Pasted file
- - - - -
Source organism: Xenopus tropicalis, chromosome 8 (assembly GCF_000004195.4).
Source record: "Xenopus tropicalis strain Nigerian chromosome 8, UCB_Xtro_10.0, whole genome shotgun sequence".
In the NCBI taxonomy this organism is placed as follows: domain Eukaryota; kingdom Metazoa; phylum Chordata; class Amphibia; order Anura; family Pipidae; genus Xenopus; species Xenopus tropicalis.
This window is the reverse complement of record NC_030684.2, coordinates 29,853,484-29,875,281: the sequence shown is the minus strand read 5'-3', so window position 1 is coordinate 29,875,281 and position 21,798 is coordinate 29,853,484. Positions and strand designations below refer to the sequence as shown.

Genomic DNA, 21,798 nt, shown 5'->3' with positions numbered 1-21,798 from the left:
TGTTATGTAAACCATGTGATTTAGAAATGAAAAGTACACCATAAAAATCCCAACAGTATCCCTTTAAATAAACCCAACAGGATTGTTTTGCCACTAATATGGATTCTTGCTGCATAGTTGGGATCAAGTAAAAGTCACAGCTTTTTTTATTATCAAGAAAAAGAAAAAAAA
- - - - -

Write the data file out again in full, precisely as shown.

Source organism: Xenopus tropicalis, chromosome 8 (assembly GCF_000004195.4).
Source record: "Xenopus tropicalis strain Nigerian chromosome 8, UCB_Xtro_10.0, whole genome shotgun sequence".
In the NCBI taxonomy this organism is placed as follows: domain Eukaryota; kingdom Metazoa; phylum Chordata; class Amphibia; order Anura; family Pipidae; genus Xenopus; species Xenopus tropicalis.
This window is the reverse complement of record NC_030684.2, coordinates 29,853,484-29,875,281: the sequence shown is the minus strand read 5'-3', so window position 1 is coordinate 29,875,281 and position 21,798 is coordinate 29,853,484. Positions and strand designations below refer to the sequence as shown.

Genomic DNA, 21,798 nt, shown 5'->3' with positions numbered 1-21,798 from the left:
TGTTATGTAAACCATGTGATTTAGAAATGAAAAGTACACCATAAAAATCCCAACAGTATCCCTTTAAATAAACCCAACAGGATTGTTTTGCCACTAATATGGATTCTTGCTGCATAGTTGGGATCAAGTAAAAGTCACAGCTTTTTTTATTATCAAGAAAAAGAAAAAAAA